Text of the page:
The Power of the Word

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It’s almost the middle of February already and I feel like my feet aren’t touching the ground still. However, this week saw me get through a load of work, events and catching up that I’d been planning for and trying to get through for months. Firstly there was a warm welcome in Leeds at Wordspace , which is a Leeds Trinity university led regular open mic, compered by the incredibly talented Hannah Stone. I’d been invited to be the guest reader by Oz Hardwick who, as ever, was the epitome of kindness and dry humour. It comes at a time (ongoing) where my confidence in myself as a writer as well as in just about every single area of my life has suddenly dropped away like an ocean shelf, and whilst I know from past experiences that pushing through the inevitable anxiety that accompanies these confidence drops is worth it as it helps me see myself as others might see me, and not just how to that awful voice in my head sees me,  it was still really tough. There were several points where I didn’t think I’d be able to get up in front of an audience and read and I couldn’t for the life of me imagine how I might have done this before. My husband drove us over to the venue in Leeds which is roughly two hours going and an hour and a half back (due to less traffic) and I’m always so grateful for that little kindness that he does for me. When I’m overcome with this sort of anxiety it makes it very difficult to think and focus properly, which means it’s probably a bad idea to drive. We got there with enough time for me to get a nice hot cup of tea in and for Chris to start sampling the gorgeous craft beers available at The Hop Shack . It’s a really lovely venue, stylish and warm and with enough space for everyone to have a seat. The quality of the open mic was incredible, and the atmosphere was one of enthusiasm for poetry. There was a real mixed crowd of people: students and non students, younger and older, all there for the power of words. I’d met a few of them before at other events.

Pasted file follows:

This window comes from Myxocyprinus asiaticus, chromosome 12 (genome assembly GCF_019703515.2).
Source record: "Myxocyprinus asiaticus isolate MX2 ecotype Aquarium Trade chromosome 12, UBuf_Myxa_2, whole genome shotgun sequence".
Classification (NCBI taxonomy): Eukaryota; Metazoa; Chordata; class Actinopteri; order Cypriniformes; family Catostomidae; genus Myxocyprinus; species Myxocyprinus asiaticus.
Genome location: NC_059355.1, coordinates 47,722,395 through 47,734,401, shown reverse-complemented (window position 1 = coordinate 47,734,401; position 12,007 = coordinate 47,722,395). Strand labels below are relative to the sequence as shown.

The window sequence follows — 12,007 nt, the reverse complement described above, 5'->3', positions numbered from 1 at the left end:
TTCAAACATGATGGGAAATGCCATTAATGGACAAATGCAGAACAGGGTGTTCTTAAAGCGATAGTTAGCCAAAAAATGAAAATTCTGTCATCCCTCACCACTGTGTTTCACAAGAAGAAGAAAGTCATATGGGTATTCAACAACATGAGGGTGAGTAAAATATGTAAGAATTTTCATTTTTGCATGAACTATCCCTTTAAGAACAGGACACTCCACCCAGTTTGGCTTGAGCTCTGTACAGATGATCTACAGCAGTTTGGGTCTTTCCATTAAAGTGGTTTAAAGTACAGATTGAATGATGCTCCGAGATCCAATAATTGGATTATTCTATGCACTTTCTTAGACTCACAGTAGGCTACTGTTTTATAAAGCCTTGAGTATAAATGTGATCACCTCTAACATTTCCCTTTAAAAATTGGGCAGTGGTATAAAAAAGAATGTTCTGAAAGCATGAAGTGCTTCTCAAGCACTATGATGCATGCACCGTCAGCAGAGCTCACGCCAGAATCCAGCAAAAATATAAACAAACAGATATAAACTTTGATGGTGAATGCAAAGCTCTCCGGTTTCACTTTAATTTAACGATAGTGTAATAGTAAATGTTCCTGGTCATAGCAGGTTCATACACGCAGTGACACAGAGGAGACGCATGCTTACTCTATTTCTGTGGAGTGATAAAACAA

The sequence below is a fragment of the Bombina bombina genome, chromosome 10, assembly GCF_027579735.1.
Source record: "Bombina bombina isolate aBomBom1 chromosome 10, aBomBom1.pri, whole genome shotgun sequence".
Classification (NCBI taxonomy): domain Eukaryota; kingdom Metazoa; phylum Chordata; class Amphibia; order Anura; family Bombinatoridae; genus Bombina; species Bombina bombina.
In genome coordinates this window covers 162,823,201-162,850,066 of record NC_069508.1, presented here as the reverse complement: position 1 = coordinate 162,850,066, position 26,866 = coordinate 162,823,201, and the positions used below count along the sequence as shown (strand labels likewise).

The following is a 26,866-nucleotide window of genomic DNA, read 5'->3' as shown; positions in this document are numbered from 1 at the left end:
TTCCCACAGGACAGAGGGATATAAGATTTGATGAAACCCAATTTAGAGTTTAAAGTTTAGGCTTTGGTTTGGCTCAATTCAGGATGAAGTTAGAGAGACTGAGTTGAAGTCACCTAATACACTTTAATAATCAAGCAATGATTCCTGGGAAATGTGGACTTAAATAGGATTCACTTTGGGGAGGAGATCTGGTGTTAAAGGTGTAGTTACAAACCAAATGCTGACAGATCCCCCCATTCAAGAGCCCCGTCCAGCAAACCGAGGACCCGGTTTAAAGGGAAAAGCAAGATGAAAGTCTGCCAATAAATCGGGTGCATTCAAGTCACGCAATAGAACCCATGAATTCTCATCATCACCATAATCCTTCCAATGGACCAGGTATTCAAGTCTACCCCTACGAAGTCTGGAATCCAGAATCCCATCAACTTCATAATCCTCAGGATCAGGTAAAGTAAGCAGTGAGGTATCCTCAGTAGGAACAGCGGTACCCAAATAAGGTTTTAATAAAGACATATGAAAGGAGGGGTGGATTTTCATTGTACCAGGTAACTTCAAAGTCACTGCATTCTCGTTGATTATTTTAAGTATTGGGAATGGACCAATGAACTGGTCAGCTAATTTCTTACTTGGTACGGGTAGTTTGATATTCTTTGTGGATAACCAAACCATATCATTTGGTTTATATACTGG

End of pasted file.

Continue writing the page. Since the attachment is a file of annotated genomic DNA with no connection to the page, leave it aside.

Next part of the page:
The thing that happened that made it one of my highlights as a poet was that Oz introduced my work, and not me. There was a blurb on the print out which was available to everyone, so anyone could read that I’d had this and that published, worked here and here…competitions etc, all of which look brilliant on my CV but somehow fail to satisfy this terrible thing inside me that is always telling me how shit I am. Instead, Oz described what he felt when he heard me read, what the poems felt like to him. He said I wrote poetry that you could ‘climb inside’ and that it was like an “earthed tuning fork, a concrete tuning fork, listening to the world”. It meant so much to me, at that point especially, to hear someone whose work I respect and who I respect so much as a person, to describe my work like that, and it allowed me jus enough breathing space from the shitty low self confidence to actually get up and read poems from the new collection. The new collection is brutal in its representation of my experience of death, and with how much I have hated my body and my self, and how the death of my daughter compounded that, how I live with that. It is not a barrel of laughs. Since writing it I’ve felt that I have moved through a part of grief that had me pinned down with guilt and some sort of desperate need to atone for some imagined thing that I did wrong and caused her to leave me, and with the desperation of writing to her and never getting a reply. I feel like I have moved through that now, I’m out the other side, but it is still hard to actually get those poems out and open that experience up and share it. However, it is my honest belief that poetry is an important art form and that connection between people, that mode of emotional communication that allows others, and myself, to say ‘yes, this, this is it, this is what life is’ that’s an important thing. Poetry is not just observation, you do climb inside poetry, and when you do give that cist, that you-shaped den over to someone else to climb inside, it’s terrifying. The poems went down really well. I had a half of beer afterwards and was able to enjoy the rest of the evening, but sadly had to jet off at half nine to make sure we got back to the dog before midnight. Chris and I chatted all the way back about our memories of embarrassing stuff we’ve done, and we laughed, nand we talked about our courting days and about the way our marriage is far more weighted towards the beautiful, good things that have happened, rather than the terrible things, and they really were terrible. I wish I could explain the value of poetry being out in the world. It’s not about therapy, and even when it is, it’s still important, and open mics and regular events where you get to read your work, they are important, not just for entertainment, but for communication.